Innovation starts when you fall off the edge of the playground

March 17, 2020
Roger Spitz.

When talking about innovation, an abundance of terms spring to mind, including “creativity,” “invention,” “innovation,” “disruption,” “breakthrough,” “design thinking”—but ultimately, success boils down to one simple concept: relevance. Companies and individuals alike survive by becoming, then remaining relevant.

On the back of a recent visit to Israel, I had the honor of presenting to the Foresight Institute in San Francisco on how this tiny country of less than 10 million achieves global relevance in so many fields. I’ve distilled my key takeaways into two parts:

  1. Israel’s “secret sauce” for turning adversity into competitive advantage.
  2. Israel’s frontier technologies—how it will continue to remain relevant.

Reframing innovation: Israel’s secret sauce

Over two weeks in Israel, I met with legendary entrepreneurs, academics, startups, accelerators, technology companies, and investors, as well as elite institutions and ministries dedicated to research and development and innovation. Their innovation is second to none. Here’s how they do it:

1. Start in the playground

Ten years ago, Dan Senor and Saul Singer’s “Start-up Nation,” published the story behind Israel’s economic miracle, resulting in the most startups per capita and R&D intensity in the world. Inbal Arieli, born and bred in Israel, reframes this journey with a local perspective: start young.

Israeli parents give their children agency. They encourage imagination and challenging convention. They teach the chutzpah to experiment and iterate. Failure is accepted—that’s how you learn.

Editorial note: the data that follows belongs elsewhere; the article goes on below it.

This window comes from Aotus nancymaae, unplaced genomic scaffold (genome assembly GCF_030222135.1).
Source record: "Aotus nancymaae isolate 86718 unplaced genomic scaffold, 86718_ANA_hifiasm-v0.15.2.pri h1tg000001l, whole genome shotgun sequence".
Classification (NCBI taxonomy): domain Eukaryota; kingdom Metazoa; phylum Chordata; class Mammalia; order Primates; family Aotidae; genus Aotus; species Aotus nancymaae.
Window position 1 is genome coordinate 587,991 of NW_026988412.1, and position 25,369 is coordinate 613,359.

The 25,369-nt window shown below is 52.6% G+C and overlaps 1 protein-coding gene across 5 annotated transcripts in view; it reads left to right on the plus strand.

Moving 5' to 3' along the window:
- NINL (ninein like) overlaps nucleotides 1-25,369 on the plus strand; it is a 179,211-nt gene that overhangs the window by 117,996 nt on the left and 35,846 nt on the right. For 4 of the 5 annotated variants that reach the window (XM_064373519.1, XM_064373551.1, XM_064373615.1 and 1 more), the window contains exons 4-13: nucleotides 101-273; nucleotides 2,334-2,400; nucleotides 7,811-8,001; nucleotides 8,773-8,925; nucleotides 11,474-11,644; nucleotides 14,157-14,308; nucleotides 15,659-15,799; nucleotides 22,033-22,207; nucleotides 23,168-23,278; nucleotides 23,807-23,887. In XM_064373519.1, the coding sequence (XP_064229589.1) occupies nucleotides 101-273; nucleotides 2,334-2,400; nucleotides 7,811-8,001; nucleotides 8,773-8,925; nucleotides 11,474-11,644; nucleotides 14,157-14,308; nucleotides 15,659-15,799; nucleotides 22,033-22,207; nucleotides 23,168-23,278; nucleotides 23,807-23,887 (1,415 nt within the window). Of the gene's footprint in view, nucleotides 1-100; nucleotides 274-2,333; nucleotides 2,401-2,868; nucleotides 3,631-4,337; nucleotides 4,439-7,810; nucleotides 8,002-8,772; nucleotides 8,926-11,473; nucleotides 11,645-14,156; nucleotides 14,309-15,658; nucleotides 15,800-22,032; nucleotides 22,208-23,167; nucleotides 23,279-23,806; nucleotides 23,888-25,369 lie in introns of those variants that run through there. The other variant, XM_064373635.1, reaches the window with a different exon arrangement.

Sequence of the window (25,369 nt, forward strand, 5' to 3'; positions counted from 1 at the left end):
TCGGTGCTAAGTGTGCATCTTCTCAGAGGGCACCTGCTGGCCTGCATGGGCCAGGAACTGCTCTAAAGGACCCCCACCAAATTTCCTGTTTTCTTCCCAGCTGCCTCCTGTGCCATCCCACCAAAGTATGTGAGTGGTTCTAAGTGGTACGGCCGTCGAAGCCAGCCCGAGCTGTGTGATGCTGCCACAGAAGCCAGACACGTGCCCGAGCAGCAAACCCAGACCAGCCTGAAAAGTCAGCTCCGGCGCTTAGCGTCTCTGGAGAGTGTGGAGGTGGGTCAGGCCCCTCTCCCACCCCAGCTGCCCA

When children are encouraged to bend the world around them, the surrounding chaotic energy turns them into audacious innovation machines. Inbal’s book Chutzpah: Why Israel is a Hub of Innovation and Entrepreneurship even provides a glossary of terms, including “balagan”—“a state of chaos with the promise of opportunity: the key state of mind for children, entrepreneurs, and innovators alike.”

If you’re aiming for innovation, encourage your kids to experience chaos.

2. Reframe education around inadequacies

Israel’s education measures failure, not success. This is a marked contrast to much of the world’s education system, which rewards repeating the right answers to known problems. Israel sees this as silly, believing you don’t learn through questions you can already derive answers to.

Should the rest of the world follow their lead, replacing standardized tests with adventurous experience? Israel’s education prioritizes risk-taking and searching, instilling curiosity and comfort with ambiguity in its students. It’s a tough tactic to practice, but for Israel, the practice of constantly testing constraints provides astonishing rewards.

3. Provide young citizens a critical role in society

Forty-five percent of the Israeli population is under 24, including the majority of elite military units. As a young adult, you’re a trusted leader with real responsibility and forged discipline.

This parity with adults encourages entrepreneurship. In a flat hierarchy, authority isn’t restrictive, meaning anyone feels empowered to do anything.

Steeped in the chaos that encourages entrepreneurship, young Israelis know that revolutionary ideas could come from them—that much more so as they are empowered to break rules and be disruptive. With no formulaic minimum age, their input matters, allowing individuals to achieve miracles at any point in their life.

4. Encourage ambiguity, uncertainty, and complexity

Short-term thinking is one of the greatest threats to civilization. The world is changing at an exponential rate, making change itself into the only constant.